James Stuart · 1969
By Donald Hartzell
James Arthur Stuart, known by many as "the man who helped me get started in the newspaper business," was born September 2, 1880, in Bloomington, Indiana, to John Wesley and Rachael E. Stuart. His father was employed as the first buildings and grounds superintendent at Indiana University, thus affording young James early exposure to college life.
In 1897 Stuart graduated from Bloomington High School and in 1901 received an AB degree from Indiana University. He married Moss Farr on October 24, 1904, with the union ending with her death in 1915. Stuart later remarried, taking Ruth L. Day as his bride on April 21, 1921.
Immediately upon graduation from college, Stuart began his newspaper career as a reporter on The Muncie Star and later rose to city editor of that paper. In 1905 he left the Muncie paper to join the staff of The Indianapolis Star, then only in its third year of operation. From 1905 to 1921 Stuart served the paper as state editor, Sunday editor, city editor, and news editor.
In 1921 Stuart left The Indianapolis Star to become editorial director of the Rocky Mountain News and the Denver Times, serving in that position until 1946 when he became editor. He was also named editorial director of Central Newspapers, Inc.
Stuart remained closely connected with Indiana University throughout his years as a newspaperman. He was instrumental in beginning Indiana University’s Writers’ Conference, serving as a mentor for many Indiana authors. In 1953 Stuart was elected president of the Indiana University Alumni Association, serving on term (1953-54). In 1954 the university awarded him an honorary doctor of laws degree at the school’s 125th commencement.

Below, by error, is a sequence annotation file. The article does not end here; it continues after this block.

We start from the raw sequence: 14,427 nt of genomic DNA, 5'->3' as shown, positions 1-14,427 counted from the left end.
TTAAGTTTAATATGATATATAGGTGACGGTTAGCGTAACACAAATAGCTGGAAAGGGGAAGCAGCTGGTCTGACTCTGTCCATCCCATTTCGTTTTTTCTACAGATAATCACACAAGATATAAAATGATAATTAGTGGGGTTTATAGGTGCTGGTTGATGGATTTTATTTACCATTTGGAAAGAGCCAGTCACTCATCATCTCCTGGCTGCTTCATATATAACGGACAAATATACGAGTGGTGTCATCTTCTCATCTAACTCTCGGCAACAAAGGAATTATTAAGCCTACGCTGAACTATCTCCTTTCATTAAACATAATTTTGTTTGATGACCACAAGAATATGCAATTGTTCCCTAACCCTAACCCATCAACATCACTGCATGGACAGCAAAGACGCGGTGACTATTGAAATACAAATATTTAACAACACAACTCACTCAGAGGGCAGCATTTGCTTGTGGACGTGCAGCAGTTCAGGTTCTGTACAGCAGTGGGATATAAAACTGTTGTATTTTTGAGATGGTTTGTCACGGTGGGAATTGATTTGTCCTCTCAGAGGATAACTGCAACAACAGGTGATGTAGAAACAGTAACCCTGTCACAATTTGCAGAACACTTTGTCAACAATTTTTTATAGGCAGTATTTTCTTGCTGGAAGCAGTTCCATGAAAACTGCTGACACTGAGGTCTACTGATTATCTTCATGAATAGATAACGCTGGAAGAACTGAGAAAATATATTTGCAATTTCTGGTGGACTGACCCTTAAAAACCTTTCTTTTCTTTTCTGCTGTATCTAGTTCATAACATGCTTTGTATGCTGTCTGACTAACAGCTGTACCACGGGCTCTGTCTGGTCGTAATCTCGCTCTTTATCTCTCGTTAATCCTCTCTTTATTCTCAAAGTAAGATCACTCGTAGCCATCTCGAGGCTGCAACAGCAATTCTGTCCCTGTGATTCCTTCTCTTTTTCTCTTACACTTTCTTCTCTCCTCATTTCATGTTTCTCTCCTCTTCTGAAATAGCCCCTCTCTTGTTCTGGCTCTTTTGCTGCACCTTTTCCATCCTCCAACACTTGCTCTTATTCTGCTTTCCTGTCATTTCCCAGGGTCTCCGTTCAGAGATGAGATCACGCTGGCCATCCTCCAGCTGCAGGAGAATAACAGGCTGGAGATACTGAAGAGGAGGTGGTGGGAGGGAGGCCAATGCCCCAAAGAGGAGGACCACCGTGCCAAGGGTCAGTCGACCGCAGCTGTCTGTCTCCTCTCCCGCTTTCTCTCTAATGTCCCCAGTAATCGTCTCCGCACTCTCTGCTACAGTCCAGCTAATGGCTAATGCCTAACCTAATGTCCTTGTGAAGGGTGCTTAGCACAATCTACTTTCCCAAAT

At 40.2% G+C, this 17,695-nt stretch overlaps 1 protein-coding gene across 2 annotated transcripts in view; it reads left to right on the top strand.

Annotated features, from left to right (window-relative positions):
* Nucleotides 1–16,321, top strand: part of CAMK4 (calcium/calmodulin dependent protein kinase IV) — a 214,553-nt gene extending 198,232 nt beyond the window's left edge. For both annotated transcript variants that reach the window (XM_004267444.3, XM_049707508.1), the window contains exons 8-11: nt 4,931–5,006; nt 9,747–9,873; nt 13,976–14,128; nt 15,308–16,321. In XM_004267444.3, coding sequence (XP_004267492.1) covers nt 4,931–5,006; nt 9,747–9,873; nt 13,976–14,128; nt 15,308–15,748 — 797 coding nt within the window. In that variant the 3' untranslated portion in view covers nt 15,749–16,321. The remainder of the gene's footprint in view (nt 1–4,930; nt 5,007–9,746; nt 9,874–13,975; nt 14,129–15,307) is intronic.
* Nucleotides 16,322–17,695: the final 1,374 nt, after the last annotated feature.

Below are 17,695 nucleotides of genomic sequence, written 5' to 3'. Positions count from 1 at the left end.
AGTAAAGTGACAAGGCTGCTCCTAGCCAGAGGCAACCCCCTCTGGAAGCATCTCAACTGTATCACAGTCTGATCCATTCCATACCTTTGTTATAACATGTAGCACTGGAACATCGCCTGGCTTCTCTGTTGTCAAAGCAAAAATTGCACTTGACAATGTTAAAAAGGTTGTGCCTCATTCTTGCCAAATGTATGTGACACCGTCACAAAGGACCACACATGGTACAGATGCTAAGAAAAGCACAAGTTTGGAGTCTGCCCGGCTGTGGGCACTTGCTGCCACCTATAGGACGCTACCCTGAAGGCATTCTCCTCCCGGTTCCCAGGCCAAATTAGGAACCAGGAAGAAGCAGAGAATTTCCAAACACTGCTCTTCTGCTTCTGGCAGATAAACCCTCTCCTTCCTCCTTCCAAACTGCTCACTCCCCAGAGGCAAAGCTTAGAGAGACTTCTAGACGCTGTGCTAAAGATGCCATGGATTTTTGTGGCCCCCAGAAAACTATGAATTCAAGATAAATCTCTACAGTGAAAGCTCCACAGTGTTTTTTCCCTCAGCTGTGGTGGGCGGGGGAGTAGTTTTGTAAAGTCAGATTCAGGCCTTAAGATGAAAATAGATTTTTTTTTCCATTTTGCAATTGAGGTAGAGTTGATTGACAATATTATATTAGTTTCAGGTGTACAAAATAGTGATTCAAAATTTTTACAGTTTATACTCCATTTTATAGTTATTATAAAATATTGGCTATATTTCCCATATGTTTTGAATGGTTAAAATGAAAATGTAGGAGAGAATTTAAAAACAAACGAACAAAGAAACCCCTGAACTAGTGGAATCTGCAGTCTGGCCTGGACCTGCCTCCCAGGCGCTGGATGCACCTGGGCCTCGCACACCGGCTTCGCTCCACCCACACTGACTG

In 1960, for reasons of ill health and in lieu of retirement, James Stuart was named editor emeritus of The Indianapolis Star by Eugene C. Pulliam, publisher of the paper. Upon receiving his new status, Stuart was assured there would always be a desk and an office at the Star for him.
The Indianapolis Press Club honored Stuart in 1967 with the title Indiana Newsman of the Year, the highest award given to Hoosier journalists by an Indiana organization. He was again honored in 1969 upon being selected to the Indiana Journalism Hall of Fame by Sigma Delta Chi, the Society of Professional Journalists. Stuart had served as president of that organization from 1927-28 and was named fellow of the society in 1961 in recognition of his distinguished achievements in journalism.
James Stuart died on May 20, 1975, at the Emily E. Flinn Home in Marion, Indiana. Burial was in the Crown Hill Cemetery. At the time of his death he was survived by his wife, Ruth (who died in February 1979); a daughter, Mrs. John Schumacher; sons James A. Jr., and Lawrence D.; seven grandchildren; and five great-grandchildren.
James A. Stuart was considered one of the most widely known newspapermen in America. During his editorship, The Indianapolis Star emerged as the leading newspaper in Indiana.